This is our story. This is our blood. This is the truth.
Central Oregon Community College
November 19, 2013
recently came back from a trip to Oregon. We were invited by Gina
Ricketts, the Native American Program Coordinator, to show the
documentary on campus. We took our drums and did a small
presentation to the people of Bend Oregon. We nearly filled the room
up. Thank you to everyone who made this trip a successful trip and
especially to the people at Central Oregon Community College!
Inn of the Mountain Gods Showing
November 15, 2013, Two Year Promise showed in their hometown Mescalero.
The original plan was for 250 people with one screen. However with a
huge interest, it was bumped to 350 with two screens. Then again it was
moved to 520 people. Then come showing time, another 100 chairs had to
be moved in. So over 600 people viewed the documentary at the Inn of the
Mountain Gods. They were treated with previews of other projects that
the Language Program was working on plus the "long" edition screening.
The crowd was amazed on the documentary. We hope to show it again here!
Ruidoso News 11/12/2013
Not often does an opportunity open to listen to the personal viewpoints of those affected by a historical event.
Year Promise," a documentary produced by the Mescalero Apache Tribe on
the more-than-a-quarter-of-a-century imprisonment of members of
Chiricahua bands, offers a rare look at old interview footage of
survivors, photographs of the era and correspondence among government
officials that reveal more sinister motives by some for the internment.
The documentary will show at 7 p.m. Friday at the Inn of the Mountain Gods. Admission is free.
Enjady, coproducer, writer, editor and one of the cameramen on the
project, credited the late Lynette Kanseah, who died in April, just
before the centennial commemoration of the 1912 release of the
Chiricahua from Fort Sill, Okla., with initiating the idea and pursuing
funding. One hundred eighty-three, about two-thirds of those released,
chose to relocate to the Mescalero Apache reservation in New Mexico.
Chiricahua Prisoner of War Committee here in Mescalero was headed up by
the late Lynette Kanseah. She wanted to put together a documentary on
the imprisonment period from our side, from our viewpoint," Enjady said.
"They felt the truth was not out there and they needed to try to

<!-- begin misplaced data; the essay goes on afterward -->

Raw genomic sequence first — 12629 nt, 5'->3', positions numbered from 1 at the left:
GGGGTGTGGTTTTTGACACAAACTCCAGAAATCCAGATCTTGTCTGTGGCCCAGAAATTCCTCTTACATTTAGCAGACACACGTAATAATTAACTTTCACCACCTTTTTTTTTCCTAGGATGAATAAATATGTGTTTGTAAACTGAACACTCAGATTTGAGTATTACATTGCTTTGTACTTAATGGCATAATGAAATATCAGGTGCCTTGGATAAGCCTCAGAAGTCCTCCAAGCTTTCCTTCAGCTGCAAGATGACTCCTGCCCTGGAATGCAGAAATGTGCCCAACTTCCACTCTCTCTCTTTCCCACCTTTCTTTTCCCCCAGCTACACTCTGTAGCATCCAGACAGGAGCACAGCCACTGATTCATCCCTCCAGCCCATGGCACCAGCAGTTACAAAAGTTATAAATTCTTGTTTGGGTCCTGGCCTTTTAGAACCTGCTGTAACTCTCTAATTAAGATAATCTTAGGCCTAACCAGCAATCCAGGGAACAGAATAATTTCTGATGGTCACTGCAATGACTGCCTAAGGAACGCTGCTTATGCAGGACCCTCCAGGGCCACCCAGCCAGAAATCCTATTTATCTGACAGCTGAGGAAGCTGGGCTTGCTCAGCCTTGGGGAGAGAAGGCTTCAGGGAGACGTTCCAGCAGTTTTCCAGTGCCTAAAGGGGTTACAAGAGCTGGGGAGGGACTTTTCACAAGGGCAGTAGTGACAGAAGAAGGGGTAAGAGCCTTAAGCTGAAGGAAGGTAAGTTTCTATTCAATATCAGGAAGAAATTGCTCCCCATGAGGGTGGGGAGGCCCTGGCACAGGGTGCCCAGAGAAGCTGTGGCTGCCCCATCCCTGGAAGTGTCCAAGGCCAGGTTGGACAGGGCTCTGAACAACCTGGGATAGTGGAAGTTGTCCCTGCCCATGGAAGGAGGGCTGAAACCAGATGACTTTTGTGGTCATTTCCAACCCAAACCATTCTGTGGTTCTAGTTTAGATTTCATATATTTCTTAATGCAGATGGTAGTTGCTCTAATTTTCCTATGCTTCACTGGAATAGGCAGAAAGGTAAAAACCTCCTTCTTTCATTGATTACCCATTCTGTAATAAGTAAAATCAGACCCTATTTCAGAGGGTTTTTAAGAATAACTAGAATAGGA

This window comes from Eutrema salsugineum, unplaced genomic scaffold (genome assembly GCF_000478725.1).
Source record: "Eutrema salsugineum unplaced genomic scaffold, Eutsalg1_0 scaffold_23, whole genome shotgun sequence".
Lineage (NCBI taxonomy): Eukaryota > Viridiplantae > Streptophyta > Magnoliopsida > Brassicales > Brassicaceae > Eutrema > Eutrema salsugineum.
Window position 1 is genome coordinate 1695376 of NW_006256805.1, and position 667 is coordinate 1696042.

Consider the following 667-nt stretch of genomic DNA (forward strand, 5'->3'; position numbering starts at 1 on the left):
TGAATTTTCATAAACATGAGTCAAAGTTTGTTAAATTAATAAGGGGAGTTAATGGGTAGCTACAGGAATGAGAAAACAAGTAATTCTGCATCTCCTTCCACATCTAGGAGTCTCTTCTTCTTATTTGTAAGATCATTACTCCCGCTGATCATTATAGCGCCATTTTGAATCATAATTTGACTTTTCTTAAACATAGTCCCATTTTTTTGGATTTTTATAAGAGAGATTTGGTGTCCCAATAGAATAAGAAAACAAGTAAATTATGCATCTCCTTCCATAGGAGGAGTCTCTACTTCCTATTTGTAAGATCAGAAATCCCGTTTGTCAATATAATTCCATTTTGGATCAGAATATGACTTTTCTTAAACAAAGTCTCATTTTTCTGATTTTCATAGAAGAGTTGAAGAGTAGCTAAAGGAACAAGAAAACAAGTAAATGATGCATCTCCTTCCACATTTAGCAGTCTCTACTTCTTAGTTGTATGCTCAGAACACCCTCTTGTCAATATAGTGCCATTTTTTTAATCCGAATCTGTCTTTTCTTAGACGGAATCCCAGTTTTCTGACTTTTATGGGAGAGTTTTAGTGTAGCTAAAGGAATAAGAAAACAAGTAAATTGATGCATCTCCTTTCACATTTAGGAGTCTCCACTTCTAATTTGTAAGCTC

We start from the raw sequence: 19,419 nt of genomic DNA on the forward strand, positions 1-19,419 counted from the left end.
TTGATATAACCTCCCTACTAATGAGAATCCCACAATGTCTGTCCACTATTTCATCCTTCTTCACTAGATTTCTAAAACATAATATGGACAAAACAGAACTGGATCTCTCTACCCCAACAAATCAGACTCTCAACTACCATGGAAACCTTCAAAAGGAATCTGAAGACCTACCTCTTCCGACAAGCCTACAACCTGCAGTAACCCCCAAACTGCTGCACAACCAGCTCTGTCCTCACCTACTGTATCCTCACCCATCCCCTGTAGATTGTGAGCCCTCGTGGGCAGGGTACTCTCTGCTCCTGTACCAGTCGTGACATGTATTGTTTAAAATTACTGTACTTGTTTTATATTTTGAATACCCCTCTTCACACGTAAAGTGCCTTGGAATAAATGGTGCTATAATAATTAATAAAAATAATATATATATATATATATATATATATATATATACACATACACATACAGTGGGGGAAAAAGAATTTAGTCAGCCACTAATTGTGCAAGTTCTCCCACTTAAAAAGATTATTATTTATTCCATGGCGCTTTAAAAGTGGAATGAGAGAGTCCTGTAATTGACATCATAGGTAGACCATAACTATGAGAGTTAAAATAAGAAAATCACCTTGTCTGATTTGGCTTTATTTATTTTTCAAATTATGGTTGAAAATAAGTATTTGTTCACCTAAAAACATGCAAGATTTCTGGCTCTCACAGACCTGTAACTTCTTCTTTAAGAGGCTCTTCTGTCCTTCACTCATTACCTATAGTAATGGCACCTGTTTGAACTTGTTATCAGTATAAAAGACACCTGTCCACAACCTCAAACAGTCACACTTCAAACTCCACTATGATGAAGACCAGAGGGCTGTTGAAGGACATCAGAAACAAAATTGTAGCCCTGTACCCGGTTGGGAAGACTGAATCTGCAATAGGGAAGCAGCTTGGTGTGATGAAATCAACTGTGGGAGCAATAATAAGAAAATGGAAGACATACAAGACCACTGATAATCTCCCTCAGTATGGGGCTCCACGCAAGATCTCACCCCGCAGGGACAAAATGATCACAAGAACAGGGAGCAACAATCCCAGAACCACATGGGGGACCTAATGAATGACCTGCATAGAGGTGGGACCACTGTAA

correct that, so she approached the Tribal Council about a year ago and
she asked for some funds to put this project together. The idea was to
have it made by the people here in Mescalero. The language program here
received the grant from the tribe to complete the project."
was brought on by the Apache language program as a contractor in
December 2012. "They gave me some ideas of how to put this together and
we talked about different scenarios," he said. "The groundwork started
in January when I took a trip to Washington D.C. for the inauguration.
That's when I really started the filming and it really got moving.
always said if I do something for the language program, I am going to
put all my heart and effort into it. When this first project came up,
the Chiricahua prisoners of war, I really had to work at it, because I
had never touched a camera before. I had never done a documentary
before. I had never done a planning, logistical project of that sort. So
I had to study, read, watch and listen to make this project worth it.
It's a wonderful and heartbreaking story at the same time."
Enjady, director of the documentary, former tribal vice president and a
well-known artist, said his son Pascal was raised among the arts and
showed a natural gift for the work.
Rushforth, a linguist from New Mexico State University who has worked
with the Mescalero for more than 30 years writing down the Apache
language, which is not a written language, was enlisted for the
dedicated his time to speak with elders who no longer are here to write
this language down," Pascal Enjady said. "He's almost a tribal member,
He's worked that hard to help us and was vital for this project because
he had been there and seen these people and he wanted to see justice."
surprises"Especially because it is our story, to put it on video for
people to see, it was crucial in how we approached it," Pascal Enjady
said. "We covered the prisoner of war period from our viewpoint, that we
were tricked, we were robbed and wrongfully sent to prison."
in television and movies has distorted the Chiricahua's history,
romanticizing events, even for his own people, Enjady said.
important as Apache people and Chiricahua descendants that we tell the
whole story that Hollywood would back off of," he said. "We are people
just like any other and we have a right to live."
The content of messages sent between government officials is what caught Enjady by surprise. The cold calculation was chilling.
information when I first started was from a lot of books written," he
said. "They quoted telegrams. Once I started, I was able to access some
of those telegrams and notes (officials wrote) to each other. It was
surprising how much they wanted to wrong the Apache without telling
them. They did it. They were ecstatic that (the Chiricahua) all were in